In the News

Jonathan Simon in the news:

OK, so who gets to go free?

Jonathan Simon interviewed by Slate, March 4, 2015

Many crimes are legally considered violent “even if no force is used, let alone injury suffered,” said Jonathan Simon. “Violence is a much more capacious legal category than most people assume.”

BART may drop protest charges

Jonathan Simon quoted in San Francisco Gate, January 24, 2015

“A society that places a value on public demonstrations, of which civil disobedience will be a part, should be cautious about going down that road” of requiring protesters to pay financial costs, Simon said. “Every demonstration will have very disruptive effects on business,” generally covered by insurance.

Can Proposition 47 solve California’s problem with mass incarceration?

Jonathan Simon quoted in Pacific Standard, October 29, 2014

While mass incarceration is a problem everywhere in the United States … California has served as a crucible for this issue, the “Mississippi of mass incarceration,” in the words of University of California-Berkeley law professor Jonathan Simon.

White House threat sparks call for wider immigration debate

Jonathan Simon quoted in TribLIVE, August 30, 2014

“Our consumption of drugs is what’s funding organized crime in their countries, and the resulting violence caused by those gangs is why they’re fleeing,” Simon said.

American exceptionism

Jonathan Simon interviewed on This is Hell, August 2, 2014

“2014 is to mass incarceration what 1964 was to segregation – the year that it became totally discredited, but also ended up becoming the norm for American society.”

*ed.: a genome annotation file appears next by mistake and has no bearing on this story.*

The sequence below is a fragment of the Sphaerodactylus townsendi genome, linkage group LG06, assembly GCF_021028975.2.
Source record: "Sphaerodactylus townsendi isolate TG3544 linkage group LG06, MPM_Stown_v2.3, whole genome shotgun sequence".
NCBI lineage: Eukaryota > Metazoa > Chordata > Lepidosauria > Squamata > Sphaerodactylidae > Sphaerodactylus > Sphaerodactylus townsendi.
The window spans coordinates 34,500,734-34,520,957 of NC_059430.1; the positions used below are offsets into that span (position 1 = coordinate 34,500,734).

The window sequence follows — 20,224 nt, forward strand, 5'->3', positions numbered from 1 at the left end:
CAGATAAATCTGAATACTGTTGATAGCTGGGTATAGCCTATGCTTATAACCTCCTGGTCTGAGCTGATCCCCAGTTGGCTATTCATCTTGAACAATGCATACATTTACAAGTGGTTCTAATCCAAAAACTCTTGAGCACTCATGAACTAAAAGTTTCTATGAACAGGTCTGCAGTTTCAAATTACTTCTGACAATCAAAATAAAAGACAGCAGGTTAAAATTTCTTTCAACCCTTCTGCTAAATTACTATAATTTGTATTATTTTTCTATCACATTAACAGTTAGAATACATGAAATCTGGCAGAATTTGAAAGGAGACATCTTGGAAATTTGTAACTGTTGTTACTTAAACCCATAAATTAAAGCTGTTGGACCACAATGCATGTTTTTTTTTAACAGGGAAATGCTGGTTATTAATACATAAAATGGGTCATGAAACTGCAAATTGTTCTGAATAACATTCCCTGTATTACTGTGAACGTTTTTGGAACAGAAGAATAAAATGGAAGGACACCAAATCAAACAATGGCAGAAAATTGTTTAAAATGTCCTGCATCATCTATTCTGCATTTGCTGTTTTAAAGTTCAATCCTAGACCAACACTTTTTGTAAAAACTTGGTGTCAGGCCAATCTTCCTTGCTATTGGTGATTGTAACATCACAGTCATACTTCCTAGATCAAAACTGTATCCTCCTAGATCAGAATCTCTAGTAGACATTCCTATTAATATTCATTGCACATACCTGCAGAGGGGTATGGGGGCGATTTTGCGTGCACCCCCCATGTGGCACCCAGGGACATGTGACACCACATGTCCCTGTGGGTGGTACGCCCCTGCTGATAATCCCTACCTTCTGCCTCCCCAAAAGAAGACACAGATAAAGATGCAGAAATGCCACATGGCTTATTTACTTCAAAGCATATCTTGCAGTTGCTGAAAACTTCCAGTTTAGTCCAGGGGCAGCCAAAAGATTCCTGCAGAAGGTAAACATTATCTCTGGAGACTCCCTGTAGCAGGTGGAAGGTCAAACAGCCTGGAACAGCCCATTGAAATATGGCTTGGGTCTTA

Mass incarceration on trial

Jonathan Simon quoted in Inside Higher Ed, July 9, 2014

“Most people feel that prisons are a necessary evil. But when people learn about the inhumane conditions that persisted in California for more than a decade, they are genuinely disturbed and recognize that inhumane conditions undermine the moral legitimacy and public safety purpose of prisons.”

Man convicted of attempted murder of UC Berkeley student sentenced to 170 years to life

Jonathan Simon quoted in The Daily Californian, June 16, 2014

But opponents of long prison sentences — such as Jonathan Simon, a professor at the UC Berkeley School of Law — argue punishments of the length Jarvis received exact a psychological toll and violate the Eighth Amendment, which prohibits cruel and unusual punishment. “A penalty that serves no penological purpose can only be degrading,” Simon said in an email.

Is New York a model for fixing California prisons?

Jonathan Simon quoted in San Francisco Business Times, March 5, 2014

Law professor Jonathan Simon … pointed to prison reforms in the Empire State as a model that should be followed here in the Golden State. Simon, who teaches an undergraduate course on prisons, wrote on UC Berkeley’s official blog that although New York has a long history of “bad penal policy choices,” it also tends to fix those bad choices more quickly than other states, particularly California.

Beard must go: California needs a fresh start in Corrections

Jonathan Simon writes for San Francisco Bay View, August 22, 2013

Secretary Beard’s public statements since coming to the job reflect a complete failure to acknowledge the gravity of the human rights abuses his agency is guilty of and an apparent commitment to defend the status quo at any cost. Recent examples include his petulant refusal to take seriously the danger posed by Valley Fever to vulnerable inmates.

Leniency shown to Louisville murderer James Seay raises questions

Jonathan Simon quoted in The Courier-Journal, April 28, 2013

Kentucky was one of many states that followed federal changes in the late 1990s that made sentencing stricter, said Jonathan Simon, a University of California-Berkeley law professor. “I don’t think people convicted today are going to get out as early anymore,” Simon said.

Gov Jerry Brown vows fight with judges over prisons

Jonathan Simon quoted in Los Angeles Times, April 12, 2013

Jonathan Simon, a law professor at UC Berkeley, said the Supreme Court could lighten the pressure by giving the state more time to meet the population cap. He noted the high court backed the limit only narrowly, in a 5-4 vote. “Will Justice Kennedy look at the progress … and say good enough?” Simon said, referring to the judge usually considered the court’s swing vote. “Quite possibly.”